Collecting: An extreme example from "philately"



#8

One of the paradoxes of collecting is that certain items are very valuable owing to rarity deriving from a scarce original supply. This scarcity is sometimes due to the item's being undesirable in its day, or just plain defective.

The highest price I paid for any single calculator in my collection is the US$225 for an HP-10C in great condition with manual. I have criticized the poorly-conceived functionality of this model several times in this Forum. The market of the 1980's apparently felt the same way: The HP-10C was made for only two years (1982-84), while all four other Voyager-series models were made at least until 1989, when the series was replaced by the Pioneer-series models.

Examples of HP calculators that are valuable due to flaws are the original HP-35 with math bug, and the earliest HP-41C's.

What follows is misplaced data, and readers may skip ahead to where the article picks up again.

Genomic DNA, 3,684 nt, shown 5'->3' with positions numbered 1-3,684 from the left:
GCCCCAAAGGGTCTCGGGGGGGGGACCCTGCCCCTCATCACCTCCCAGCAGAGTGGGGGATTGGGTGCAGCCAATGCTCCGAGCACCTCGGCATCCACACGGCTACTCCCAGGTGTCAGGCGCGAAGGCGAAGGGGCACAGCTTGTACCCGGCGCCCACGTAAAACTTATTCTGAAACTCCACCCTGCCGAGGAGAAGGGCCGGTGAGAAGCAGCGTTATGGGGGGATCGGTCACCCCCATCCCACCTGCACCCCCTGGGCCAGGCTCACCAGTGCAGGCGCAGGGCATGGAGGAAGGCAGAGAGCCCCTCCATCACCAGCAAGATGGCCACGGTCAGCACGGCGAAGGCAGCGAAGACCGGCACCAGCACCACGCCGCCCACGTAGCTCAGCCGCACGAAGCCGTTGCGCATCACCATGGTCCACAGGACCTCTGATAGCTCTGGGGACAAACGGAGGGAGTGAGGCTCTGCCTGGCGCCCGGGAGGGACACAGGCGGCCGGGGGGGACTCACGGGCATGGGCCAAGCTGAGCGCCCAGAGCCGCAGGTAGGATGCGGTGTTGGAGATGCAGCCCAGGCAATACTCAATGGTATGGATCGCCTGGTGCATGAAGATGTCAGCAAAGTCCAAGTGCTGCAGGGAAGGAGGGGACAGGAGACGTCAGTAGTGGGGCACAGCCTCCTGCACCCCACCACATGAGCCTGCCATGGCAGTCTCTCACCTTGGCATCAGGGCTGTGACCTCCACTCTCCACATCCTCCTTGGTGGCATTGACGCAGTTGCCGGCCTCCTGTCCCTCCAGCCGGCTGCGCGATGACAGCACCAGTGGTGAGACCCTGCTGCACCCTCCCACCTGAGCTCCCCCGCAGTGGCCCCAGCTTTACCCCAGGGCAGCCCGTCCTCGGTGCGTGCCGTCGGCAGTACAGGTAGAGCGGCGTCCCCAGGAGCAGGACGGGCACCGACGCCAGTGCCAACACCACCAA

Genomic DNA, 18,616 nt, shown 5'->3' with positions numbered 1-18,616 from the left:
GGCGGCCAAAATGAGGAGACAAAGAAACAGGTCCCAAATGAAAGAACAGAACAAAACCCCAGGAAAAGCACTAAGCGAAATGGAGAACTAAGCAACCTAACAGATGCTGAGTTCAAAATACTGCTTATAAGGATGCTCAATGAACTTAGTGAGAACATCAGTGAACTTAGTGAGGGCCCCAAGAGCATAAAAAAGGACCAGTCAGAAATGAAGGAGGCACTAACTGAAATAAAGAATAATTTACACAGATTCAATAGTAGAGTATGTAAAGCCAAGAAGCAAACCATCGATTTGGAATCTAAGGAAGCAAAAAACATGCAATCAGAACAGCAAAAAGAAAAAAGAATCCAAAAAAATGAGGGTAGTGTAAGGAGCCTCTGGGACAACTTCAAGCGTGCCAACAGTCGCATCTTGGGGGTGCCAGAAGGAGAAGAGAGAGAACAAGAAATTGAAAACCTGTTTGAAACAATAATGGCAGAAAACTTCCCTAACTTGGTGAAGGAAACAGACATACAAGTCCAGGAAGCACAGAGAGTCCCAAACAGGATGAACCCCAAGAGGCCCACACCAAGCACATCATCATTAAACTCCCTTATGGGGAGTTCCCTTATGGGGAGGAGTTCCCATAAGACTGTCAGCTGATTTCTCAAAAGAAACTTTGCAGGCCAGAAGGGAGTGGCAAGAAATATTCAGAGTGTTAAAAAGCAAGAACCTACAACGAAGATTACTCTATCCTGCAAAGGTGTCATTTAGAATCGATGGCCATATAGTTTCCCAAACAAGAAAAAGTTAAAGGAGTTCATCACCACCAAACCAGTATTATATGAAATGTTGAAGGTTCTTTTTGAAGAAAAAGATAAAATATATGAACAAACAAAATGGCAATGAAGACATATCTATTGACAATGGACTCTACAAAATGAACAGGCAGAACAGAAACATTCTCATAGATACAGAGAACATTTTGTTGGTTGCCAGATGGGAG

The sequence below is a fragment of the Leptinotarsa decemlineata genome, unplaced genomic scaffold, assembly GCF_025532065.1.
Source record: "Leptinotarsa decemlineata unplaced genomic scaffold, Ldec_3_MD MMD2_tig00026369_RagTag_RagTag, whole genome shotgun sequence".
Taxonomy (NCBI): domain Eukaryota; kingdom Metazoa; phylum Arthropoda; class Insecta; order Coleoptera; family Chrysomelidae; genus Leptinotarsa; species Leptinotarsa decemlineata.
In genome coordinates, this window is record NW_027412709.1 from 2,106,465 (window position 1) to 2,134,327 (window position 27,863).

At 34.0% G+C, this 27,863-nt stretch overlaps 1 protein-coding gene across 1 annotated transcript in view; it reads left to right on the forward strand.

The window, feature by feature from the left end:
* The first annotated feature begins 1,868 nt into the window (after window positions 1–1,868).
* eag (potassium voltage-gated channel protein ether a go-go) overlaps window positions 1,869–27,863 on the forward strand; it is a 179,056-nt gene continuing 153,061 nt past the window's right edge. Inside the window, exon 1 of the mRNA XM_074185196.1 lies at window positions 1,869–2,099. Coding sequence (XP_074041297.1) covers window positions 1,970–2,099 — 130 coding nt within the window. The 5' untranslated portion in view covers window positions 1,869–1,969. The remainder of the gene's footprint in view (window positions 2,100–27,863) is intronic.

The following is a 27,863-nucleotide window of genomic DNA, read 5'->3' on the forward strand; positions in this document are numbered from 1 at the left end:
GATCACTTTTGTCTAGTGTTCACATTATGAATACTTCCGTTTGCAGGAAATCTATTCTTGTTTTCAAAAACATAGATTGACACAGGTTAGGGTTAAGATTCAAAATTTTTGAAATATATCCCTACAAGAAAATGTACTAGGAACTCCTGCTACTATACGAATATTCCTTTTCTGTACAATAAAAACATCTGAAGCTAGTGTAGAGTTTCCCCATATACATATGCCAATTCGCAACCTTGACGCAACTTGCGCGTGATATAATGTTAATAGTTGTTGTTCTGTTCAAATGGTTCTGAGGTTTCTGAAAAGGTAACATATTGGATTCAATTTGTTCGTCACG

But these are hardly extreme examples. In 1918, four sheets of a two-color 24-cent US Airmail stamp featuring a Curtiss Jenny biplane were fed through the press backwards for application of the second color. The error was caught; three sheets were destroyed, while one sheet found its way to the public. This misprinted "Inverted Jenny" stamp is perhaps the most valuable US stamp, and philatelists (stamp collectors) have been trying for years to gather up as many as possible. An uncancelled one may fetch US$200,000 at auction.

One of these stamps may have been used as postage for a mail-in Florida ballot in the recent elections. By law, however, the ballot will remain locked in a box for a while.

http://www.cnn.com/2006/US/11/11/rare.stamp.ap/index.html

Consider it: A fifth of a million dollars for a bit of paper whose defining characterisitc was a simple printing error! (The mistake was one like anyone would make when preparing a two-sided printout on a printer that did not feature automatic duplexing.) It sure makes one wonder -- Who's got all this discretionary cash? Why is this item so coveted? And just what is the visceral appeal of owning something that few if any other people have?